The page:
Can the Indian Government Really Take Away the Devil that is Angel Tax for Startups?
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Indian start-ups have been battling with the angel tax for long now, with petitions, raised voices and approaches to the government for concession on the same. Investors have been lying low and carefully rolling out money because of the fear of the angel tax, where investments more than INR 10 crore are taxed.
For the same, the income tax department had even issued notices to start-ups across the country. While the start-ups which came under the Startup India plan after 2016, where promised to be exempted for the same, although the grounds of it still remain unclear. But the government which is rooting for the start-up ecosystem has taken the matter under its consideration and at a recent event, NITI Aayog CEO Amitabh Kant even mentioned that a circular has been issued to the income tax department not to harass start-ups on the angel tax issue while a solution is being brought about.
What’s the Angel Tax?
The 2012 budget had introduced the concept of the Angel Tax as a part of the Income Tax Act. In accordance with the same, investments were taxed at 30 per cent. Under the same, any excess consideration received by a company will be treated as “income from other sources”, if it issues shares at a price which exceeds the fair market value of the shares. The same does not apply if funding is received from VC funds, PE firms or a class of persons notified by the government.
Angel Tax is also the reason why the country has seen a steep decline in the number of seed fundings. The number of seed fundings had decreased by 53 per cent in the last year, this has been labelled as Red Flag in the ecosystem in a Nasscom report.
In the Union Budget 2018-19, while Jaitley spoke about building a conducive environment for VCs and increasing the amount of funding in the country, although no direct measures were spoken about regarding the angel tax, it is expected to come down as Jaitley said, "We will take additional measures to strengthen the environment for their (start-ups') growth."
An Unfair Practise
When it comes to the angel tax, start-ups are taxed according to their valuation, which does not go down well with entrepreneurs. With or without profits in their cashbook, the valuation of a start-up can be high.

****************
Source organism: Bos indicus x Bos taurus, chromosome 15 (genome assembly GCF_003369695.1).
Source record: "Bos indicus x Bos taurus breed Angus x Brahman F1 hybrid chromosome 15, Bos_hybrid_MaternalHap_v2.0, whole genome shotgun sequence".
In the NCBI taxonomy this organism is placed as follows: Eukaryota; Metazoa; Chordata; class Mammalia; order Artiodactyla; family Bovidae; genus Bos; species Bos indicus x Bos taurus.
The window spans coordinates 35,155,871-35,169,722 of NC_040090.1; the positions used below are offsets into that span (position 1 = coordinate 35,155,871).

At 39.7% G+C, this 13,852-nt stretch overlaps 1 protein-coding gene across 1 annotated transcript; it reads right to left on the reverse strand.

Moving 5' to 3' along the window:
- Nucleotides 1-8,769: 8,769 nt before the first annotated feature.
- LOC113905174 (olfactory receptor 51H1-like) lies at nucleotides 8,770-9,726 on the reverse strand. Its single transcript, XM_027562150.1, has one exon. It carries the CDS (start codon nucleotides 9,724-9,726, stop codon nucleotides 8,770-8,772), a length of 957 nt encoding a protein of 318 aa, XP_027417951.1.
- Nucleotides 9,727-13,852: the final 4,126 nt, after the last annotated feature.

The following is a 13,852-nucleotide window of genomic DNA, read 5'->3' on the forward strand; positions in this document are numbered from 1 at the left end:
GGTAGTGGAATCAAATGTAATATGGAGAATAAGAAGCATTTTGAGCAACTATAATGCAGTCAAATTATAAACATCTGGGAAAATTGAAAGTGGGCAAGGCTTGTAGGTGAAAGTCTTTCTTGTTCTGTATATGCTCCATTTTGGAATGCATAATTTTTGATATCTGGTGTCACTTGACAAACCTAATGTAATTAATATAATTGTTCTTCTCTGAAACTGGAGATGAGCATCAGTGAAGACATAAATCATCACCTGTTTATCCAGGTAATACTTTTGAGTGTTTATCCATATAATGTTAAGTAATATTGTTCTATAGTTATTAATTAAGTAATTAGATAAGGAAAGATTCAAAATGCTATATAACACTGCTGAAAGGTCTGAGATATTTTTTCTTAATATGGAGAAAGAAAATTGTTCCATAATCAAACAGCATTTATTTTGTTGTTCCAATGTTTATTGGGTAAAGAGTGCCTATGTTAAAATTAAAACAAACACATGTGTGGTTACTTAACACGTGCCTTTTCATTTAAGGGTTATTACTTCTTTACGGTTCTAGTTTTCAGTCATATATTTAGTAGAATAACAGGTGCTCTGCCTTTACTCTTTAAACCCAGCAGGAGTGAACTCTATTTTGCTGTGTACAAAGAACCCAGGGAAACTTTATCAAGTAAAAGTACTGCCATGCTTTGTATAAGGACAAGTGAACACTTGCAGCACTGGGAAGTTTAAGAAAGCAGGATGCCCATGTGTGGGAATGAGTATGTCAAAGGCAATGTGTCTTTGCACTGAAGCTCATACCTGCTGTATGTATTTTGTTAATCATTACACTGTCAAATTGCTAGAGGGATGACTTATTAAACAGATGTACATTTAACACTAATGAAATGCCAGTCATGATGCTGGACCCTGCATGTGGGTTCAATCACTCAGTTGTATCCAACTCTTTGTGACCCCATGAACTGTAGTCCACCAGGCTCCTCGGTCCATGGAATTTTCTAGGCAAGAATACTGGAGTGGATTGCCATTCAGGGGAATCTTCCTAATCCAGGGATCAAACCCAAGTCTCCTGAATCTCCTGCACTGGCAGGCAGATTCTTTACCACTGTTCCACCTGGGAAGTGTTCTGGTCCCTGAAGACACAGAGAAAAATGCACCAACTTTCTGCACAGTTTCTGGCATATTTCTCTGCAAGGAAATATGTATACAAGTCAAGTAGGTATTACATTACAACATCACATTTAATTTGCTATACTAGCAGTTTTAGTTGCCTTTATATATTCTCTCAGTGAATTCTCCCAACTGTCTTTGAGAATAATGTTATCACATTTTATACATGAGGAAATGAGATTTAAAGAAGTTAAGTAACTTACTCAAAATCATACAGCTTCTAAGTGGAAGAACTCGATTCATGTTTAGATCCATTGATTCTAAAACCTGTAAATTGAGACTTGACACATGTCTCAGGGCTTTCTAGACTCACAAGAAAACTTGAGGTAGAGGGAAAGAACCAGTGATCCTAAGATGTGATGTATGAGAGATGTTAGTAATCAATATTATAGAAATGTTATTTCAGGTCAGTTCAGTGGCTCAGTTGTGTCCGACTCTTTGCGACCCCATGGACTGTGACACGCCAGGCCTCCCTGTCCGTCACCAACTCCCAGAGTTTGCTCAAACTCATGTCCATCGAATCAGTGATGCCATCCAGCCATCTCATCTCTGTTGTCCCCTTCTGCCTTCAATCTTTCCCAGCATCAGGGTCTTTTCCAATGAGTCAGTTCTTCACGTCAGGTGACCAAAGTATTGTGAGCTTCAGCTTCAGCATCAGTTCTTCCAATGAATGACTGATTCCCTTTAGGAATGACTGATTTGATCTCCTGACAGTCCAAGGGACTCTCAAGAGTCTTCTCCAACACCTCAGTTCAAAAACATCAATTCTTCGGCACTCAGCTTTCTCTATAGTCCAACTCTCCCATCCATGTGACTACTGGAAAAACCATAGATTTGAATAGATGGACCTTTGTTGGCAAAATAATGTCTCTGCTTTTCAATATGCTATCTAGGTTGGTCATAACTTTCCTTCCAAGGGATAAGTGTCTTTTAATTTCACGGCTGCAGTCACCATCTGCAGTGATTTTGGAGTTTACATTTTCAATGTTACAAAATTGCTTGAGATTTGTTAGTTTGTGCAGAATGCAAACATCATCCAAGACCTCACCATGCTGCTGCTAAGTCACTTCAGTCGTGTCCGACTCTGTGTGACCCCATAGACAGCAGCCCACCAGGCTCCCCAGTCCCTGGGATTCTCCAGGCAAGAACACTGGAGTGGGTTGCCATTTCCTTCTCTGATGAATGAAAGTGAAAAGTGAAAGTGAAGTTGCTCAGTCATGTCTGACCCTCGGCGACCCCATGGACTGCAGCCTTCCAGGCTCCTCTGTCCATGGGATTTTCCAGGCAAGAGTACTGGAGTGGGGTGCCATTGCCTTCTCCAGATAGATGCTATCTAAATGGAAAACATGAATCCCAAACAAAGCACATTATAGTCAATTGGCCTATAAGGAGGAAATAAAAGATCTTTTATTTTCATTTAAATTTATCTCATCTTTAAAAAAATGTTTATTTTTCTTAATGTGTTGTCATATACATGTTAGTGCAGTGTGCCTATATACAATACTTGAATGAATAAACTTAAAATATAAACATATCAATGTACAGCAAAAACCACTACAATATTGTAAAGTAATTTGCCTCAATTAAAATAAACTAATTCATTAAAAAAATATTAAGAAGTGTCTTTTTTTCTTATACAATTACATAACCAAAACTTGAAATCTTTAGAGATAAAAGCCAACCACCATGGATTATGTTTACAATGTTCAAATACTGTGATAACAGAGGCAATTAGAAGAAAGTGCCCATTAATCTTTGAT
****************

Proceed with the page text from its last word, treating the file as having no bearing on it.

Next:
For any country to grow at a fast pace and be a super power, it has to depend on its start-ups believes Dr Ritesh Malik, founder of Innov8. However, the structures built around the same in the country are very old, he said, adding that we fail to understand the start-up ecosystem.
“The IT officials think it’s a huge scam, for how can a start-up without a positive cashflow actually have a high valuation. But it’s unfair to pay for taxes on the notional value and not the tangible profits. The IT notices are the biggest reasons why start-ups are thinking of going through countries like Singapore to raise funds so as to evade tax,” said Dr Malik.
The flawed structure has become the biggest challenge for the investors and entrepreneurs in the country. Dr Malik even points out that angels don’t mind paying taxes as long as they are actually getting an exit from the start-up where they have a capital gain out of it.
Not a Wise Decision
While agreeing that the Angel Tax is a wise step to curb those misusing funds for conversion of black money into white, Shivam Ahuja, founder of Delhi Angels, believes that putting taxes over start-ups that have just started growing and got fresh series funding is not wise decision considering the heavy taxes of over 30% for an "over valued amount".
“On one side, we see "Start-up India" campaign getting great traction in terms of page views and headlines but not on grounds in terms of registered start-ups by DIPP and other benefits under start-up India scheme and now with Angel Tax in the picture. We are hoping the government will come with a fresh circular aimed at resolving the issue completely,” said Ahuja.
For start-ups, it’s the cloud of confusion that’s bothering them. Shashank Bijapur, a Harvard Law School alumni and Wall Street Lawyer and founder of legal tech start-up SpotDraft, while hails the Start-up India initiative which has a bunch of consolations for the start-ups, also points out that the methodology used to implement the directives for tax benefits are quite opaque. “We need more clear directions that answers the hows and the whys,” he said.
Bijapur also believes that the benefits will reduce the power of an assessing officer under sec 56 of the IT act and give more breathing room for start-up valuations (especially those done under the DCF method). “The problems that typically arose in Start-ups, two-three years after investment are less likely to happen after the relaxation relating to the angel tax,” he said.